The most popular age to get divorced?

There were several articles in the press recently about the latest divorce figures suggesting that the only reported rise in the divorce rate is amongst the 60+ age range.  This doesn’t necessarily mean of course that this is the most popular age for divorce, merely that there is a new trend - the numbers of those over 65 getting divorced is certainly increasing but in my view the most common age for divorce remains mid-late 40’s. This may be because younger people have never married in the first place.  With short-term relationships or marriages there are often no children or few assets to argue over – it is only when there are children, pensions, property, mortgages and all the other aspects of aging and longer relationships that separation becomes more complicated. IMG_9769webSo why more divorces amongst the over 65?  Is this simply an aspect of us all living longer and having higher expectations of our retirement?  We are no longer prepared to simply settle down with our partner of the last 20-30 years.  We may decide that the prospect of possibly 20 years with your current partner and no work as a diversion is simply too much to bear. It can though come as a shock to anyone expecting to retire on a comfortable pension to suddenly find themselves faced with a Divorce Petition which will involve sharing that pension and possibly selling the matrimonial home and looking at either down-sizing or taking out a mortgage when you least expected it.  There are some advantages though to divorce so late - children are generally grown up, possibly even having left university, you are no longer responsible for them in any way, you no longer have to provide a ‘family home’ in the traditional sense.  But however old they may be, children still feel the impact and possible pain of their parents’ separation.  They may have left home but they would like the possibility of returning to what was their childhood home intact, and also what about the grandchildren? While the percentage of divorcees amongst the over 65’s is still relatively low, the rate of disengagement is growing fast. Divorce for the retired certainly has different aspects to a separation where there are young children, mortgages to pay and a career to establish – but similar principles apply.  Far better to separate constructively and collaboratively than incur unnecessary legal costs with stressful arguments through the courts.  One expenditure which is hard to avoid however, is an actuarial report.  Pensions obviously loom large in post-retirement separation and a proper actuarial value of your pension is essential.  You will not only want to look at its actual cash value, but also projected incomes going forward for both the male and the female - with their different life expectations they will need different pension pots to produce similar incomes.  Never has professional advice in relation to pensions been so important. For more information or to discuss further please contact Nicky Gough on 07711 527968 or email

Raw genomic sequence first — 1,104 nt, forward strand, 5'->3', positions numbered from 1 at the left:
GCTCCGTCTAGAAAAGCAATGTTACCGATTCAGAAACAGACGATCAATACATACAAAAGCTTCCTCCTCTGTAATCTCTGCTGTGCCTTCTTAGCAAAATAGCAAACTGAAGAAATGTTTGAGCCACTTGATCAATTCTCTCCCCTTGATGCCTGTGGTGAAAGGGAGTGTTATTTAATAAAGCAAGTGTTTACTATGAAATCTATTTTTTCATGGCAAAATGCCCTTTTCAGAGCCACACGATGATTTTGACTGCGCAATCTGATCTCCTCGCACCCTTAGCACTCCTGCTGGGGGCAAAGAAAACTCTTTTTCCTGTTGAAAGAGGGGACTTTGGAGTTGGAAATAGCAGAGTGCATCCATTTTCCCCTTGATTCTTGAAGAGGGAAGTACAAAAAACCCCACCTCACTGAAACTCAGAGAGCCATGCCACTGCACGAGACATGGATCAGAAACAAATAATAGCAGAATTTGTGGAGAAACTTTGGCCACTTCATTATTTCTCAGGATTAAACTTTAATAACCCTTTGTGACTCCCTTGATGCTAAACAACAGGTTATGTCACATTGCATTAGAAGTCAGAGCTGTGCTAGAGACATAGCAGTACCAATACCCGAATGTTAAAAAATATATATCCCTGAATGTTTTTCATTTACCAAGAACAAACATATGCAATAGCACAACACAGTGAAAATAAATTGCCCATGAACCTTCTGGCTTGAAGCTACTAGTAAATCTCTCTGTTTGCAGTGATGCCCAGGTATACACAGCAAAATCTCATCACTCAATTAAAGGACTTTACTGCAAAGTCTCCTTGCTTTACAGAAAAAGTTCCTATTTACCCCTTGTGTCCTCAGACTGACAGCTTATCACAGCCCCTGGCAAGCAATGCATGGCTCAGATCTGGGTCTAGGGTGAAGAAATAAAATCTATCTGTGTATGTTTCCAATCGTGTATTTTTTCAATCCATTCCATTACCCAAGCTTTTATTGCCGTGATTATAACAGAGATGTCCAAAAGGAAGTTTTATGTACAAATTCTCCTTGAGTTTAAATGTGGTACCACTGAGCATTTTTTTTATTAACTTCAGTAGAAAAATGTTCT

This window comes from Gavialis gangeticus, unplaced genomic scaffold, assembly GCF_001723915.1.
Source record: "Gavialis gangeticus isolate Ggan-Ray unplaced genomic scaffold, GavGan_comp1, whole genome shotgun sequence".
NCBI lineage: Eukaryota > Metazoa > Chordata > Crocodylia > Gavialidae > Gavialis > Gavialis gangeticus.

Managing Christmas as a divorced or separated parent

Although it is only November, as soon as the clocks go back it seems that everyone is trying to get us to focus on Christmas.  Christmas can be a great family time of year, an excuse to take some time to visit friends and family, but equally it can be a dreadful time of financial and emotional stress which can, for some families, be the final straw.  Or it can just be average:  most peoples’ Christmases are in fact just that - ok, nothing more nothing less.  But unfortunately the weeks of hype that lead up to Christmas encourage everyone to expect that Christmas should in some way be fantastic -  full of smiling parents and beautiful children, the perfect Granny and other relations in attendance, everyone with lavish and perfectly prepared food and great presents which everyone receives with beaming smiles.  Although we all know in reality it’s not like that, the marketing hype inevitably gets to us. 2 children at the windowSo, how can we manage Christmas better particularly if we do not happen to belong to the perfect family?  I think that what people are really short of, despite the recession meaning that people are also short of money, is time and that instead of spending hours shopping for loads of presents or even buying our children lots of things, we should actually propose a different sort of Christmas where spending time is more important than having presents.  Most adults have far too much stuff and I think that can be said of children too, although they might not so readily admit it. The message must be that if parents can work together in relation to the arrangements for the children, whether together or separate, it is in their best interests.  Try and manage everybody’s expectations so you do not end up being disappointed about the lack of perfection which is an artificial creation anyway.  Reality might actually be better. Some key points to focus on if you are separated: -
  • Agree which parent will have access to the children and when.
  • Allow the children to be able to fully relax and have a fun time with only one parent, without feeling disloyal or missing the other parent.
  • Avoid any competition between you about the provision of presents and stuff generally.  Is the parent with a better job or a new partner able to give the children a better time?  Don’t go there!